Richmond-Petersburg to become central to U.S. critical drug manufacturing and stockpile
Jeremy M. Lazarus | 5/21/2020, 6 p.m. | Updated on 5/22/2020, 6:54 p.m.
Richmond has just become the national headquarters for a government effort to resolve a long-festering problem — American dependence on overseas supplies of life-saving medications.
A team led by Phlow Corp., a fledgling Downtown-based pharmaceutical manufacturing company, and Virginia Commonwealth University was awarded a $354 million grant to launch creation of a stockpile of critical drugs and their ingredients.
The award Tuesday from the U.S. Department of Health and Human Services comes amid a heightened awareness of coronavirus-fueled disruptions of pharmaceutical supply chains that has spotlighted this country’s reliance on China and other countries for the manufacture of most of its medicines.
The four-year grant to a team led by start-up Phlow Corp. aims to assist the company, the VCU School of Engineering’s Medicines for All Institute and other partners to produce generic drugs, ingredients and chemical compounds to reduce or prevent shortages, HHS officials said.
“We have an acute and long-term public health emergency in the United States that we are poised to help solve right now,” VCU President Michael Rao stated in celebrating the award.
“This public-private partnership positions us to ensure that our country will have the essential drugs it needs to treat public health threats such as COVID-19,” Dr. Rao stated.
The award drew plaudits from Virginia’s U.S. senators and representatives, though it could take at least a year or more for Phlow to open its initial plant, apparently slated for Petersburg.
The $354 million could just be the start of government support. The initial four-year grant made through HHS’ Biomedical Advanced Research and Development Authority is renewable and could generate $812 million over 10 years, the announce- ment noted.
Phlow, which is based in the Virginia Biotechnology Research Park in Downtown, opened earlier this year after gaining a $6 million start-up grant from HHS.
Phlow is the creation of Dr. Eric Edwards, a physician, VCU alumnus and co-founder of the pioneering Richmond-based pharmaceutical firm Kaléo, and Dr. B. Frank Gupton, chair of Chemical and Life Science Engineering in VCU’s School of Engineering.
Along with Phlow, the partnership includes VCU’s Medicines for All Institute, which Dr. Gupton founded and leads as chief executive officer. The institute was created in 2017 with support from a Bill and Melinda Gates Foundation grant to improve the manufacturing of pharmaceuticals worldwide, with a particular focus on nations in Africa that struggle with drug shortages.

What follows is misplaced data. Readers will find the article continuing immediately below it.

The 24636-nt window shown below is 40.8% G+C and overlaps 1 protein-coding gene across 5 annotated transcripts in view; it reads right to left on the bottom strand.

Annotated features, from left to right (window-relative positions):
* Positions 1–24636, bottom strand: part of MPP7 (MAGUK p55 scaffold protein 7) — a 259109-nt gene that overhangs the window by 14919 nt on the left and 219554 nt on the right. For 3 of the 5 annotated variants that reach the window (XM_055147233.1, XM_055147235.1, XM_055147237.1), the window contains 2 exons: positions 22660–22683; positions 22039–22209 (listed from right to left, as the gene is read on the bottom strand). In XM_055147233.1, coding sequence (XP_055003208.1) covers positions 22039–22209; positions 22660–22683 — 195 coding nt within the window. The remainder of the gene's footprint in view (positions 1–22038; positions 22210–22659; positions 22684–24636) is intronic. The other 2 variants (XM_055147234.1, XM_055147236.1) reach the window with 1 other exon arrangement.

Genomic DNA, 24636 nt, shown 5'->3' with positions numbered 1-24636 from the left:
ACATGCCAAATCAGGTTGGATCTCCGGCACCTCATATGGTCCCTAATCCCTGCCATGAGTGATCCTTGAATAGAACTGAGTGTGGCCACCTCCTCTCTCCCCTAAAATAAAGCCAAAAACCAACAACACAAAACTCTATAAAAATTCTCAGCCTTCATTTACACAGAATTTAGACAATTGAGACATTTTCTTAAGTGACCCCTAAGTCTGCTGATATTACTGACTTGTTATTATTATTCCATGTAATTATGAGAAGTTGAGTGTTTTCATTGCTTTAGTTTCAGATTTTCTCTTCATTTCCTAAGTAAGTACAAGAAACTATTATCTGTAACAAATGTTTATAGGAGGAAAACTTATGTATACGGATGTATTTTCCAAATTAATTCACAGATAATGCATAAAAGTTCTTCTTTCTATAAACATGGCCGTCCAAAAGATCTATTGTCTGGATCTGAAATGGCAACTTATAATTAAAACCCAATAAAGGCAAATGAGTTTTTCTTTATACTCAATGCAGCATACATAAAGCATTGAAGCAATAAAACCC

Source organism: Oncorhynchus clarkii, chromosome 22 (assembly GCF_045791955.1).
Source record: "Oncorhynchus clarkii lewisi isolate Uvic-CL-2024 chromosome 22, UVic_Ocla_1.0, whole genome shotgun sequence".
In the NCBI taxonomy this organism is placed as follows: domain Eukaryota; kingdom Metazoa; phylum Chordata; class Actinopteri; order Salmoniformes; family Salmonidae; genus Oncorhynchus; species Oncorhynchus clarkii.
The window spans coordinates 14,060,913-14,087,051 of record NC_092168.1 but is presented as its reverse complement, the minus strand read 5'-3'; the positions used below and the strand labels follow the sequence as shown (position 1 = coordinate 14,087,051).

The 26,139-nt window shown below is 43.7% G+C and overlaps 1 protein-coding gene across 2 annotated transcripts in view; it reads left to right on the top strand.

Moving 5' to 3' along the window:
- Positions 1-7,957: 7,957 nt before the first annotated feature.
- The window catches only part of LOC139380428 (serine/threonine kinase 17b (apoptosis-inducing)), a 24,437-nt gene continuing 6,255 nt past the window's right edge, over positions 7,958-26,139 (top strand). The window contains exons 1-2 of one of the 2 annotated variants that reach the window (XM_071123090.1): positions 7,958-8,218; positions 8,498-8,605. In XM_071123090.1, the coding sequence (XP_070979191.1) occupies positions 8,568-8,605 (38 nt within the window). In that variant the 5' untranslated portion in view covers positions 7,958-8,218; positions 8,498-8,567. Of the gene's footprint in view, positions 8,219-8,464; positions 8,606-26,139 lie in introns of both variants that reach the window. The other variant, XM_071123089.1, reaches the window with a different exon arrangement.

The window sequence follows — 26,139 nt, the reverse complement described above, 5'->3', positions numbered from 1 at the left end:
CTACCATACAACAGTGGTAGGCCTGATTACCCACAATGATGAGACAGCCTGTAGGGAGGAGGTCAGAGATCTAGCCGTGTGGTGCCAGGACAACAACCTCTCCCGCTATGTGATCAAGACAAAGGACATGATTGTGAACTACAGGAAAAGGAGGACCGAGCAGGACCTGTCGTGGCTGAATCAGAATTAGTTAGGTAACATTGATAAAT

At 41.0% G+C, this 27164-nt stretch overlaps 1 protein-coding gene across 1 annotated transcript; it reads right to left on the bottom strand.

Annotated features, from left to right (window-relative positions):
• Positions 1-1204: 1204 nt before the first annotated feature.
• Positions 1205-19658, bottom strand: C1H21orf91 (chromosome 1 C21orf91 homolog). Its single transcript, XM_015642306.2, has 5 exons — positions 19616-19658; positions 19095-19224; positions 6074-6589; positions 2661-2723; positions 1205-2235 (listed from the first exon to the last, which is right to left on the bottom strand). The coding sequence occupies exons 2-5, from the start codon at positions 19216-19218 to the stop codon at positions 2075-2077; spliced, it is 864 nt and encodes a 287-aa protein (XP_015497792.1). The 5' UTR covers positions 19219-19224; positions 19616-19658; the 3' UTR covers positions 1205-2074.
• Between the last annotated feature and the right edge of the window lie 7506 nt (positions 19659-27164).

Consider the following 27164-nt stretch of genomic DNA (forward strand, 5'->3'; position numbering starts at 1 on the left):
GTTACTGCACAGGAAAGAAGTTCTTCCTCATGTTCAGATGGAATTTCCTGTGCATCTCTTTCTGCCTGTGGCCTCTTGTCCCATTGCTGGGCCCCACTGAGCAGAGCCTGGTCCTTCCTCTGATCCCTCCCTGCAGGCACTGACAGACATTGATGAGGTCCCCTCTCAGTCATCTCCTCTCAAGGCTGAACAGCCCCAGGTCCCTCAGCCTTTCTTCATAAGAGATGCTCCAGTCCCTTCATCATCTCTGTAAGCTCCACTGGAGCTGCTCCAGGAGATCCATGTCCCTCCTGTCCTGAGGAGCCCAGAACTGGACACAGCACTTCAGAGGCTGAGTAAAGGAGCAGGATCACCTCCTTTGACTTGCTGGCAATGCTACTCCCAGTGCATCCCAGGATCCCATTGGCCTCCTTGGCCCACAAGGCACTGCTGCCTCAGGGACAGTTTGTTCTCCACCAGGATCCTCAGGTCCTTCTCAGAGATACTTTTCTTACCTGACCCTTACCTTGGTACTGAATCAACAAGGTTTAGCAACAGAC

Other partners include Civica Rx, a Utah-based nonprofit that hospital systems created two years ago to manufacture scarce antibiotics and generic drugs that have been in short supply and often spike in price, and AMPAC Fine Chemicals in Petersburg.
AMPAC’s location in Petersburg is to be become Phlow’s first manufacturing site, Dr. Gupton said. He anticipates the creation of 350 high-paying, skilled jobs after the facility is built and opened.
Civica Rx also plans to build a factory at the site to make sterile injectable drugs and expects to have its plant ready within two to three years, according to Martin VanTrieste, chief executive officer.
The drugs, all of which the Food and Drug Administration lists as in short supply on its essential medicine list, would be distributed to hospitals, Mr. VanTrieste said, including pain medications fentanyl and lidocaine along with the sedative mi- dazolam as well as a nerve blocker and an antibiotic.
Dr. Edwards and Dr. Gupton said that Phlow has been in talks for 18 months about its objective of building a national stockpile of ingredients needed to make essential drugs in the United States.
Dr. Gupton said Phlow’s initial focus would be on creating drugs to treat patients with COVID-19. He said the company also would build capacity to manufacture vaccines, antibiotics, pain medications and some over-the-counter items.
He said that Medicine for All is a key component. He noted the institute has trained engineers and scientists in low-income countries and worked to improve drug manufacturing processes in those nations.
Now he said the institute and the Phlow offshoot also will be able to work on solving America’s supply problem.
“This new U.S.-driven effort will allow us to focus on creating a more robust and sustainable supply chain for essential medications,” he continued. “COVID-19 has made us acutely aware of our current vulnerability.”
Dr. Gupton said that the situation has long been known, but “until recently, very few people were really thinking about it from a long-term, strategic perspective.”
Not everyone was pleased about the award, including Jeff Francer, chief executive officer of the Association for Accessible Medicines, the trade organization for generic drug manufacturers.
Mr. Francer said the association has long urged Congress and the administration to develop a strategy for manufacturing critical drugs in this country or in countries that are allies.
He expressed concern that HHS was less than transparent in awarding the huge contract to Phlow, which is so new that it has yet to go through the FDA-approval process for any drug or ingredients.
Mr. Francer said HHS was less than forthcoming about the opportunity and would have done better to have issued multiple contracts to established drug makers who produce the generics that account for about 90 percent of all prescriptions.
He said the Phlow grant represents the kind of assistance that manufacturers need to develop more American factories.